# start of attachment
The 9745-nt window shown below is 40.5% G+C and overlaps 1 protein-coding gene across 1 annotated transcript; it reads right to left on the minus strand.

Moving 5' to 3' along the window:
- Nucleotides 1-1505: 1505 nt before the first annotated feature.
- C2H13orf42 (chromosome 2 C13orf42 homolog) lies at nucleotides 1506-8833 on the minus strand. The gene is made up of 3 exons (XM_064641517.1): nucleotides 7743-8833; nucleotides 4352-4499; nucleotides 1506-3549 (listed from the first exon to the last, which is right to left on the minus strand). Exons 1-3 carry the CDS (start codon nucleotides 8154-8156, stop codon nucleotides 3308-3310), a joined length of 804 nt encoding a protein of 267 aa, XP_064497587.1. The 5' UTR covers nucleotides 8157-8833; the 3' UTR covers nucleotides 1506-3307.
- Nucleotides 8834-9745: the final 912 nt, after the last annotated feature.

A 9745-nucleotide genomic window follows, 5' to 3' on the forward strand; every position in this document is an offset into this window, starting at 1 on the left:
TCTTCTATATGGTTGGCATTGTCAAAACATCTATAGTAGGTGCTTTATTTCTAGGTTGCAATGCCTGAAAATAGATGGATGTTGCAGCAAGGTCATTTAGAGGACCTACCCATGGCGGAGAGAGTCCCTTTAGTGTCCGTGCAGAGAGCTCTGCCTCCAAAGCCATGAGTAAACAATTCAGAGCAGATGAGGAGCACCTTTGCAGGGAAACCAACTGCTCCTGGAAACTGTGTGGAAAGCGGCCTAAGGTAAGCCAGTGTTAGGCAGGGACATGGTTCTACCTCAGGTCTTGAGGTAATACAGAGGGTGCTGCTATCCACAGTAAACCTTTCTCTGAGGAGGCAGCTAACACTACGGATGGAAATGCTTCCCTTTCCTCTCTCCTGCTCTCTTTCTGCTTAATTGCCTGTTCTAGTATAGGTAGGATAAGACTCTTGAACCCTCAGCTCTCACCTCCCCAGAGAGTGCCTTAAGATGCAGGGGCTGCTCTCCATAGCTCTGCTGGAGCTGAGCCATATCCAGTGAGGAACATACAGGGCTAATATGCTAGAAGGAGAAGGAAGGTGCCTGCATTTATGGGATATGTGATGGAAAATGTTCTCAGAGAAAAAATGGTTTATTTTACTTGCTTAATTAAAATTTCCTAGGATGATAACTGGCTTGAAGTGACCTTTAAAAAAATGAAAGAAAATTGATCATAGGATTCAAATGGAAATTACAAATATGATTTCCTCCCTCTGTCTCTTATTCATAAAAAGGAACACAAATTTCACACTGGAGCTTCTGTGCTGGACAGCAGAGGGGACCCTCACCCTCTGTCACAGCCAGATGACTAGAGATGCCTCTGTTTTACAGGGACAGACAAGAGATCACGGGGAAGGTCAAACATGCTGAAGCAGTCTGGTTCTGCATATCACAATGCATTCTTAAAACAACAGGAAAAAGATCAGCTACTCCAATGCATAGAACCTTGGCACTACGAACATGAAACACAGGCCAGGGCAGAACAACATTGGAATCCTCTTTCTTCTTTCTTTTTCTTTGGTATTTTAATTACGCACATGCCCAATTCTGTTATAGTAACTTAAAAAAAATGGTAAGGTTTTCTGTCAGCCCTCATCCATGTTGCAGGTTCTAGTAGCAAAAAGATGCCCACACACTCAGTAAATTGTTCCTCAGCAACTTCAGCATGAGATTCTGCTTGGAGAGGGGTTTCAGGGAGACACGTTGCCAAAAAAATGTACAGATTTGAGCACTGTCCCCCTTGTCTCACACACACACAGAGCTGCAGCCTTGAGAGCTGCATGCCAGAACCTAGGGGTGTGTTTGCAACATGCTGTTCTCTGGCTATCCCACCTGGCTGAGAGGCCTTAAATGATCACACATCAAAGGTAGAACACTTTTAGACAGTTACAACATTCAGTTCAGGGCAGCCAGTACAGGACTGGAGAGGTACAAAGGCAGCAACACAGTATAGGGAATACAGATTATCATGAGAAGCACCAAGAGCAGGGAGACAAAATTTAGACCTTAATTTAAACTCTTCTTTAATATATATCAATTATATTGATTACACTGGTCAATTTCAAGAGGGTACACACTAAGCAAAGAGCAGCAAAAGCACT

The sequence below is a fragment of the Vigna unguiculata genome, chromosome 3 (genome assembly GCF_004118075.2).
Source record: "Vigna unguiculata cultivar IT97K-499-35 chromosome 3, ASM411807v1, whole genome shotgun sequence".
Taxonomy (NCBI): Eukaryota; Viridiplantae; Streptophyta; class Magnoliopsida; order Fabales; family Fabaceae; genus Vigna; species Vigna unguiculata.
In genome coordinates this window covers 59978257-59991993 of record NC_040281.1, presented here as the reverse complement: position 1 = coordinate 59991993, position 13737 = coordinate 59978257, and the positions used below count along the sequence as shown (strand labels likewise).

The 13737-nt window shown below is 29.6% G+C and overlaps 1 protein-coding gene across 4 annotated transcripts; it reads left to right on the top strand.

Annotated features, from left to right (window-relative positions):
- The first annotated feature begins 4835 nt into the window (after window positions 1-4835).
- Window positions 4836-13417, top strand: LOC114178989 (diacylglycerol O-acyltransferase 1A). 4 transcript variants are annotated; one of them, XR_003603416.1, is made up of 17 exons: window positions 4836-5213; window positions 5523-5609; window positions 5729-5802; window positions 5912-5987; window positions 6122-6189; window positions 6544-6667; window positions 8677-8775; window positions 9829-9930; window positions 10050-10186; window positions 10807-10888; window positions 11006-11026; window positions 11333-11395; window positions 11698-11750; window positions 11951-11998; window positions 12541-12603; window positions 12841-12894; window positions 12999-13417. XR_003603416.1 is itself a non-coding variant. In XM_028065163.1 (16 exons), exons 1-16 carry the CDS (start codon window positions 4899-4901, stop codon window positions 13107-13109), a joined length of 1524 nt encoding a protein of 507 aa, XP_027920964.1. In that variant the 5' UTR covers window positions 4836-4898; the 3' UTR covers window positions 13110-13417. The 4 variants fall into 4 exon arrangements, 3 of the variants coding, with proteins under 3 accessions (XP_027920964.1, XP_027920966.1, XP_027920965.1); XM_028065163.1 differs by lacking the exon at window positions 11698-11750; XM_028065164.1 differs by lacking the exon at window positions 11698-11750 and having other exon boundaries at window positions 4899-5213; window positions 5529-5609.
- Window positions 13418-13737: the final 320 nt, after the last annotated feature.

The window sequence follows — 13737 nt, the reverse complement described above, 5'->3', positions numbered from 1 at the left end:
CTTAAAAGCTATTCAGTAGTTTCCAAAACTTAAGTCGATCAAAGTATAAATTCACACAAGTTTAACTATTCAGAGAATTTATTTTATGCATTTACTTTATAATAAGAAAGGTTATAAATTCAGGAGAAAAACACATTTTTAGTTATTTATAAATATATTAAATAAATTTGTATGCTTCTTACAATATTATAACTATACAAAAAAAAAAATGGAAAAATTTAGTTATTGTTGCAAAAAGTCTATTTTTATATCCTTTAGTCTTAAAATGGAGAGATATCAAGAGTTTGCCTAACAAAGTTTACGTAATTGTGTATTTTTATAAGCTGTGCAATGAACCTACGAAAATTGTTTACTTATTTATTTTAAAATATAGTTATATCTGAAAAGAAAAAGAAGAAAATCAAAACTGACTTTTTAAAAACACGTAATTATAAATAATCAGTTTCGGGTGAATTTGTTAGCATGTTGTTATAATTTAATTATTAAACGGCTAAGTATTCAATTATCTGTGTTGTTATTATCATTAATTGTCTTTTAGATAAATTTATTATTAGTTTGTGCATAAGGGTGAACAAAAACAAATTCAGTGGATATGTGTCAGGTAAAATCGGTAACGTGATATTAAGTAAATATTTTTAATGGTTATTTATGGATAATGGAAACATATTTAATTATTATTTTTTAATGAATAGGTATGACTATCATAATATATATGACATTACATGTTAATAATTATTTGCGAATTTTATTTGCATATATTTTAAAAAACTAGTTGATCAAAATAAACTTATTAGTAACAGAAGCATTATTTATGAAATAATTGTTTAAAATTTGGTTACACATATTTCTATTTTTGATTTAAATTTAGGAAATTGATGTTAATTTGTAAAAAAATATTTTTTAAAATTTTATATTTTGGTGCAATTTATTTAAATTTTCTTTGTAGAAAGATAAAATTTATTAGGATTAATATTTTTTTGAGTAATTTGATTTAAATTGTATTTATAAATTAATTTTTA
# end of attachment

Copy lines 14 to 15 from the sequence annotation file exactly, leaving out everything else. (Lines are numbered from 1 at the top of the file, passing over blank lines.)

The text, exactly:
- The first annotated feature begins 4835 nt into the window (after window positions 1-4835).
- Window positions 4836-13417, top strand: LOC114178989 (diacylglycerol O-acyltransferase 1A). 4 transcript variants are annotated; one of them, XR_003603416.1, is made up of 17 exons: window positions 4836-5213; window positions 5523-5609; window positions 5729-5802; window positions 5912-5987; window positions 6122-6189; window positions 6544-6667; window positions 8677-8775; window positions 9829-9930; window positions 10050-10186; window positions 10807-10888; window positions 11006-11026; window positions 11333-11395; window positions 11698-11750; window positions 11951-11998; window positions 12541-12603; window positions 12841-12894; window positions 12999-13417. XR_003603416.1 is itself a non-coding variant. In XM_028065163.1 (16 exons), exons 1-16 carry the CDS (start codon window positions 4899-4901, stop codon window positions 13107-13109), a joined length of 1524 nt encoding a protein of 507 aa, XP_027920964.1. In that variant the 5' UTR covers window positions 4836-4898; the 3' UTR covers window positions 13110-13417. The 4 variants fall into 4 exon arrangements, 3 of the variants coding, with proteins under 3 accessions (XP_027920964.1, XP_027920966.1, XP_027920965.1); XM_028065163.1 differs by lacking the exon at window positions 11698-11750; XM_028065164.1 differs by lacking the exon at window positions 11698-11750 and having other exon boundaries at window positions 4899-5213; window positions 5529-5609.